A state jobs report comes out Thursday at 10 a.m., but the figures are far from the final word on job growth in Minnesota.
There's strong reason to believe Minnesota created more jobs -- up to 18,000 more -- in the early part of the year than the monthly surveys showed.
These monthly jobs reports are the result of something called the Current Monthly Employment survey (CES), but the foundation for the survey is the Quarterly Census of Employment and Wages (QCEW).
The QCEW is, as its name makes clear, a census. State officials track down every employee for whom unemployment insurance is collected (pretty much every worker in the state), and come up with a total number of jobs in Minnesota. It’s as close to accurate as a jobs number can be.
“That’s the population,” said Matt Schoeppner, an economist at the Minnesota Management and Budget Office. “Every employee that’s covered under unemployment insurance, their employer has to report it to DEED.”
But the QCEW is only quarterly, and it generally doesn’t come out for several months after the end of the reporting period. The second quarter QCEW comes out in November.
Jobs numbers come out every month, however, because the federal Bureau of Labor Statistics conducts a survey based on the QCEW. The BLS surveys a percentage of businesses and households, and then makes an estimate of the total number of jobs in the state. The estimates are partially extrapolated from the QCEW, and then benchmarked back to it in retrospect.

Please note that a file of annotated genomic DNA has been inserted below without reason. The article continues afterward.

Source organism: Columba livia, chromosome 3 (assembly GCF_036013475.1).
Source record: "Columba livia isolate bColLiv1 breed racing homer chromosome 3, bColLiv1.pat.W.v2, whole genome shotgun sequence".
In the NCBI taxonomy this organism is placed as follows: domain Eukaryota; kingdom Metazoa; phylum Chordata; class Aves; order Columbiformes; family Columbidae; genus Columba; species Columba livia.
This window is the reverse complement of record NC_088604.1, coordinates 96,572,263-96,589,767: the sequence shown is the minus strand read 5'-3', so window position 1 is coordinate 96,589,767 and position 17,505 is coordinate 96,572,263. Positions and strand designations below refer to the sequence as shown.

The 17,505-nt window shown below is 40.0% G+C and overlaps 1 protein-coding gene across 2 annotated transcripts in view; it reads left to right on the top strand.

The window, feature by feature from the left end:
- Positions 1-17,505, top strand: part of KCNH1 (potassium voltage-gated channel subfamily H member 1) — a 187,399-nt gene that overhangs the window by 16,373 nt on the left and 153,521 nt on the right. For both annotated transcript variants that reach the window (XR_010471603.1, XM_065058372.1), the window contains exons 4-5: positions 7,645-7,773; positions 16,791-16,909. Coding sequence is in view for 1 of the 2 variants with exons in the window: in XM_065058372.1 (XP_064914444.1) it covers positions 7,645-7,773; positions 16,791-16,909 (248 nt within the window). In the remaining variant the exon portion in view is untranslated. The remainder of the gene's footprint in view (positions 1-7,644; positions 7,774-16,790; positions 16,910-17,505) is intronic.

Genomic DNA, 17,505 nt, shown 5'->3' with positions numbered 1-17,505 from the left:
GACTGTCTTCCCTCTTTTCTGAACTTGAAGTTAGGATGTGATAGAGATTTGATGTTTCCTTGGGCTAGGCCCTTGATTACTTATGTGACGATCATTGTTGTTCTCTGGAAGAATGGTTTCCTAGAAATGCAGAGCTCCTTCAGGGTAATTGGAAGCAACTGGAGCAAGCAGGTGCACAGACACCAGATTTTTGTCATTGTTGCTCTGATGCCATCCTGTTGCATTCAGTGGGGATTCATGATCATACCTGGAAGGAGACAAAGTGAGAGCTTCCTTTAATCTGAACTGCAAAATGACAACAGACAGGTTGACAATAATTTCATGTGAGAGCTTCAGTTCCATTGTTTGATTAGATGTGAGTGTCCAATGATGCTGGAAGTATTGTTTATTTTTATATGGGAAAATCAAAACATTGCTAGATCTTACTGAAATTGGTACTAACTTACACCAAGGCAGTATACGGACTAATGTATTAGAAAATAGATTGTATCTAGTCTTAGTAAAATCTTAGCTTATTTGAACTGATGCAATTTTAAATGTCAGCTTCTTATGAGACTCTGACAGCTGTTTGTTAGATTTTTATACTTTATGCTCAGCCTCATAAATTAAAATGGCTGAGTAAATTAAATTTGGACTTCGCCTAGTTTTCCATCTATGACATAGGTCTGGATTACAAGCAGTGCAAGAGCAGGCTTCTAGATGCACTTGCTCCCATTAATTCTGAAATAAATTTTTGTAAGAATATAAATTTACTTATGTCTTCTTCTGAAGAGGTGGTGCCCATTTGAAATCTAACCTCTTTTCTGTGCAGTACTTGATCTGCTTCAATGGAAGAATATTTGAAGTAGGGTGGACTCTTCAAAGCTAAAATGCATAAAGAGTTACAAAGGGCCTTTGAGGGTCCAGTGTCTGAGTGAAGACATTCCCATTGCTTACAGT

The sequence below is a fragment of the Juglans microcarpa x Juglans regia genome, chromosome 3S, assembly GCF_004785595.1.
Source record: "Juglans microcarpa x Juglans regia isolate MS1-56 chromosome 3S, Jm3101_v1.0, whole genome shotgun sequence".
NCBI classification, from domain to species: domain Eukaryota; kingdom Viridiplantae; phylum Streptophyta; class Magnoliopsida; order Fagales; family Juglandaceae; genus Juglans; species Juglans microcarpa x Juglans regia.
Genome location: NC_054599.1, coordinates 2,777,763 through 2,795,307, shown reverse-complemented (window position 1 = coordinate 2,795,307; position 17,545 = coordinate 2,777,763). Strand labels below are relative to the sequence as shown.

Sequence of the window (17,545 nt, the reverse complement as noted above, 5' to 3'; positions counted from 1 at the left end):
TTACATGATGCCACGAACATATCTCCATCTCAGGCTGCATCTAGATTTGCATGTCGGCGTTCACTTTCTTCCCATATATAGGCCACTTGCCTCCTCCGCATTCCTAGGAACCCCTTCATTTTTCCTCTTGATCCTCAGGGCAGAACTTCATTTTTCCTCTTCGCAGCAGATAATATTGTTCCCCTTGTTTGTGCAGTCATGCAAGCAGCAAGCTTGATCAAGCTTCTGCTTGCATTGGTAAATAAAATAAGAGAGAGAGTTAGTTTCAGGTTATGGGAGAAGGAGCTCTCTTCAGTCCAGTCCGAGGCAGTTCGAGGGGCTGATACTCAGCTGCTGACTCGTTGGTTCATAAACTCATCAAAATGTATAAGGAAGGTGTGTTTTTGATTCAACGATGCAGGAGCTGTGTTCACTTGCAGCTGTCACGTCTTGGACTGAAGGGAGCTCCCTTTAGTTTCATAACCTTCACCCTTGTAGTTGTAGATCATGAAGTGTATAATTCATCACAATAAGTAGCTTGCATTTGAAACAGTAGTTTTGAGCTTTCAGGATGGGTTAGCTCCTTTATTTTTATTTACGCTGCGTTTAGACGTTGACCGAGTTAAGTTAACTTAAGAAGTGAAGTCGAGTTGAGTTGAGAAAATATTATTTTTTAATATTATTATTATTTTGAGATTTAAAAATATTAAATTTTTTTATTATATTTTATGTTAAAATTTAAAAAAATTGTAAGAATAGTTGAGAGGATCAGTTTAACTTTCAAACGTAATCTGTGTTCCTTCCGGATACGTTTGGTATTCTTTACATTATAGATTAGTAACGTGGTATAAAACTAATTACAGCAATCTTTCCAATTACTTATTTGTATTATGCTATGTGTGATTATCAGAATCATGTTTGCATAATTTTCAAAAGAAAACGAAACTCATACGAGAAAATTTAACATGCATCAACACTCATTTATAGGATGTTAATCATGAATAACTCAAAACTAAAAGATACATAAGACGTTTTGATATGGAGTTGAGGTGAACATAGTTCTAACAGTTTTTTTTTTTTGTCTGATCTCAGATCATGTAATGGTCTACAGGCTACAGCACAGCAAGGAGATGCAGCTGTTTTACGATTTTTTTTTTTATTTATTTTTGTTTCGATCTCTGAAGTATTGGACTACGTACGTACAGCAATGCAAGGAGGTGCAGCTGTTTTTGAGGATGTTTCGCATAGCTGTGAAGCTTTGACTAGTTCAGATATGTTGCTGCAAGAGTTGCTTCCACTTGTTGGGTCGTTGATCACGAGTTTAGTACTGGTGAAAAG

Bored yet? Let me introduce you to Wisconsin Gov. Scott Walker. He was lambasted by Democrats in May when he decided to release Wisconsin’s 2011 QCEW numbers early, because he thought the monthly survey numbers were too negative and inaccurate. The fact he did so a few weeks before his recall election added to the criticism.
Quibble with Walker's timing, but he was correct: The QCEW is a better measure of employment than the monthly surveys.(We can think of the QCEW like the U.S. Census. It’s the real number. The monthly surveys are like the American Community Surveys, conducted in the intervening years between each Census.)
What does it mean for Minnesota? The economy probably created 18,000 more jobs in the first quarter than we thought, and we should all be careful not to put too much stock in the monthly numbers, which come out tomorrow.
In the chart below, the growth rates in the QCEW and CES track each other historically, but that’s because the monthly numbers from the CES are benchmarked annually back to the QCEW. For the one period we have in which they haven't been benchmarked -- this year's first quarter -- there's a discrepancy, and it suggests Minnesota has more jobs than tomorrow's number will indicate.